• OPEN ROADS, PART 1: COLORADO TO CALIFORNIA ON US ROUTE 50!

    OPEN ROADS, PART 1

    The Loneliest Road isn’t quite as lonely as it once was, but it should still be on the bucket list of every automobile enthusiast, blogs racer, TV personality, Stephen Cox.

    OPEN ROADS, PART 1I drove more than 1,200 miles this summer on America’s “Loneliest Road,” US Route 50 West, as part of  https://www.rallynorthamerica.com/ The event itself was remarkable, featuring incredible scenery, a family-like atmosphere with friendly people and a week of immersion in the automotive lifestyle. The rally started in Pueblo, Colorado and traveled west through Grand Junction to Salina, Utah, then continued across the Great Basin desert on Route 50 to Reno, Nevada.

    Now hear this. When one thinks of North American deserts, they are generally regarded as inferior and/or somewhat less threatening than legendary whoppers like the African Sahara. Having now crossed Death Valley, the American Mojave, Sonora and Great Basin deserts as well as spending a full month in the Sahara a few years back, I can say from personal experience that the desert you will cross on US Route 50 West is on par with any in the world.

    OPEN ROADS, PART 1It is just as dry and hot. Just as beautiful and deadly. And, in many places almost as remote. If your radiator lets go along the 120-mile stretch between Mt. Callaghan and Fallon Station in Nevada, you’re going to have a rough day. It’s like a scene from an apocalypse movie without the popcorn!

    On the bright side, Route 50 is a speed demon’s paradise. There’s not much traffic, which makes issuing citations a less profitable enterprise. And “confiscating” the cars of independent-minded motorists is challenging when the nearest tow truck is 100 miles away. I honestly don’t remember what the speed limit was because in over 1,000 miles of driving I never saw anyone abiding by it. The scenery is some of the most striking in all of North America. The route winds up into desert mountains, then back down into the dry valley below. You drive a hundred miles through the most desolate country imaginable and then repeat the process. You pass no one. The desert valleys are pancake flat and you can see 20-30 miles distant. Not a soul in sight. It’s just you and the rhythmic purr of your engine. At any speed you care to drive.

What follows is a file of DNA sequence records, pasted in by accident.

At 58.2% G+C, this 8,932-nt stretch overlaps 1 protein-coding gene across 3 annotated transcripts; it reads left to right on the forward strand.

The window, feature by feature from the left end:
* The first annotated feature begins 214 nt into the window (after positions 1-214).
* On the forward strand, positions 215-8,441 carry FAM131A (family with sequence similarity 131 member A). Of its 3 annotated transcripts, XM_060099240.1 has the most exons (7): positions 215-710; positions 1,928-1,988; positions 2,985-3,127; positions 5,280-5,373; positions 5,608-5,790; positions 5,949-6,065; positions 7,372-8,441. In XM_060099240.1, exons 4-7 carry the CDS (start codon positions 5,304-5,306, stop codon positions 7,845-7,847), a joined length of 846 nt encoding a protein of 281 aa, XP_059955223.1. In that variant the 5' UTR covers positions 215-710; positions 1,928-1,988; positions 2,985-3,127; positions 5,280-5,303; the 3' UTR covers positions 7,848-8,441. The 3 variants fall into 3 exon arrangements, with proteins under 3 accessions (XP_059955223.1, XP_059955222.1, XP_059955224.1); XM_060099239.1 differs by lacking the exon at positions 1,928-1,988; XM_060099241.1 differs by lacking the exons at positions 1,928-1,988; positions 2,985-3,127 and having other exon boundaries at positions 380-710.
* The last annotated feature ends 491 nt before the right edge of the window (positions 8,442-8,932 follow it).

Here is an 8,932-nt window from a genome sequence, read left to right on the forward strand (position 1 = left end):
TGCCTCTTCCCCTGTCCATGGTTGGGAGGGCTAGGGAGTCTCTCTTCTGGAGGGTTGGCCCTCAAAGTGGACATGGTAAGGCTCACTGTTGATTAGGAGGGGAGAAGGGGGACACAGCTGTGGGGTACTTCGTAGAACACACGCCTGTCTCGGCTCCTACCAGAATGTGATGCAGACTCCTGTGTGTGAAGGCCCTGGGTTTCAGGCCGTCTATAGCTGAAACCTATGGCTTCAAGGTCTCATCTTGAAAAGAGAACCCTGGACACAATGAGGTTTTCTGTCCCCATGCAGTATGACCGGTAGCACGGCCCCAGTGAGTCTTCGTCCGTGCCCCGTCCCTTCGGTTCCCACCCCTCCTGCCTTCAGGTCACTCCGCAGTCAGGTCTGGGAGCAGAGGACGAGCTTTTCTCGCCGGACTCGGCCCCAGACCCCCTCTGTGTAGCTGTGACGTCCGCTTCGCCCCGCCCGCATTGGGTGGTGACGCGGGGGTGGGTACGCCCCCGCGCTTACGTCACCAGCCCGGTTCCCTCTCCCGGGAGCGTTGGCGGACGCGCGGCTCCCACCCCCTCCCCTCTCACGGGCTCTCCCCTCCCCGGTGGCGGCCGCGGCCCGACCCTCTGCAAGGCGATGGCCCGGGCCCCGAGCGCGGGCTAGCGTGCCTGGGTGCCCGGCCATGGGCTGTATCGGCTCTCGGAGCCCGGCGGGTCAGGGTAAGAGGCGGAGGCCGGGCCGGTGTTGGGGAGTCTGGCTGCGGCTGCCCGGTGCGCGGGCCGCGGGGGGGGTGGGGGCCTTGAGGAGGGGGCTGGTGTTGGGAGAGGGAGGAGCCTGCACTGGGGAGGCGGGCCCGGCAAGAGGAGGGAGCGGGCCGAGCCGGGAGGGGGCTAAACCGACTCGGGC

OPEN ROADS, PART 1The towns are small and few. But occasionally you run across a real gem, like the Hot Spot drive-in restaurant in Salina, Utah or The Cup coffee shop in downtown Ely, Nevada. There are also many historic sites along this route, but two really stood out.

    The ruins of the Cold Springs Pony Express Station, below, were stunning. It was like going back in time. I’d tell you how to get there, but it’s not near anything. In twenty years of travel across fourteen countries, this is one of the most remote historic sites I’ve ever seen. Perhaps that’s why the stone ruins are still in near perfect condition after more than 150 years. Start in Reno, drive 90 miles west on Route 50 and look for a historic marker. It’s worth the trip. Bring drinking water, a hat and hiking shoes. You’ll walk nearly two miles into the desert to see this site, but you’ll be glad you did.

    OPEN ROADS, PART 1The second must-see site is the Museum of the Mountain West in Montrose, Colorado. Tens of thousands of old west artifacts are housed in historic buildings that were saved from the ravages of time and moved to Montrose where they now form a miniature western town from the late-1800s. The founder and his wife will greet you in the parking lot. Their passion for all things old west is contagious. The museum is only a few minutes detour from Route 50 and very rewarding.

    OPEN ROADS, PART 1Save up your pennies and prepare your favorite sports car. The thousand-mile trek across US Route 50 West is a bucket list experience for any motoring enthusiast.

    Stephen Cox: Driver, FIA EGT Championship & Super Cup Stock Car Series, CEO, Sopwith Motorsports Television Productions Co-host, Mecum Auctions on NBCSN.